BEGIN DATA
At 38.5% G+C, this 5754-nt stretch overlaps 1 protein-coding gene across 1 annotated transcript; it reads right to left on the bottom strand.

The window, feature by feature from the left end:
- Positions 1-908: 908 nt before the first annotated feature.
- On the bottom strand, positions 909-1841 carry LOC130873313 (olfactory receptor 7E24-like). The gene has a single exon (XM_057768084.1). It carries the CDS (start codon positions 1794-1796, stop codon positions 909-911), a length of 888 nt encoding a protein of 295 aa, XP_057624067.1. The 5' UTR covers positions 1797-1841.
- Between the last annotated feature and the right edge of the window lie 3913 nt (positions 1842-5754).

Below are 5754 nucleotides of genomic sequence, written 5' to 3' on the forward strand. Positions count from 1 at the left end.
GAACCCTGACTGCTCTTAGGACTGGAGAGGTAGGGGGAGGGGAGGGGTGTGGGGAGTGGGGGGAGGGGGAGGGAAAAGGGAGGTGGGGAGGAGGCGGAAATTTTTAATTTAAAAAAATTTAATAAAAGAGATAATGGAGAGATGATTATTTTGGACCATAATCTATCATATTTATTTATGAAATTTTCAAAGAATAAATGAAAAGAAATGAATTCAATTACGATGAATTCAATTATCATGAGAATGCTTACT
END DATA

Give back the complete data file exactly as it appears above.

At 38.5% G+C, this 5754-nt stretch overlaps 1 protein-coding gene across 1 annotated transcript; it reads right to left on the bottom strand.

The window, feature by feature from the left end:
- Positions 1-908: 908 nt before the first annotated feature.
- On the bottom strand, positions 909-1841 carry LOC130873313 (olfactory receptor 7E24-like). The gene has a single exon (XM_057768084.1). It carries the CDS (start codon positions 1794-1796, stop codon positions 909-911), a length of 888 nt encoding a protein of 295 aa, XP_057624067.1. The 5' UTR covers positions 1797-1841.
- Between the last annotated feature and the right edge of the window lie 3913 nt (positions 1842-5754).

Below are 5754 nucleotides of genomic sequence, written 5' to 3' on the forward strand. Positions count from 1 at the left end.
GAACCCTGACTGCTCTTAGGACTGGAGAGGTAGGGGGAGGGGAGGGGTGTGGGGAGTGGGGGGAGGGGGAGGGAAAAGGGAGGTGGGGAGGAGGCGGAAATTTTTAATTTAAAAAAATTTAATAAAAGAGATAATGGAGAGATGATTATTTTGGACCATAATCTATCATATTTATTTATGAAATTTTCAAAGAATAAATGAAAAGAAATGAATTCAATTACGATGAATTCAATTATCATGAGAATGCTTACT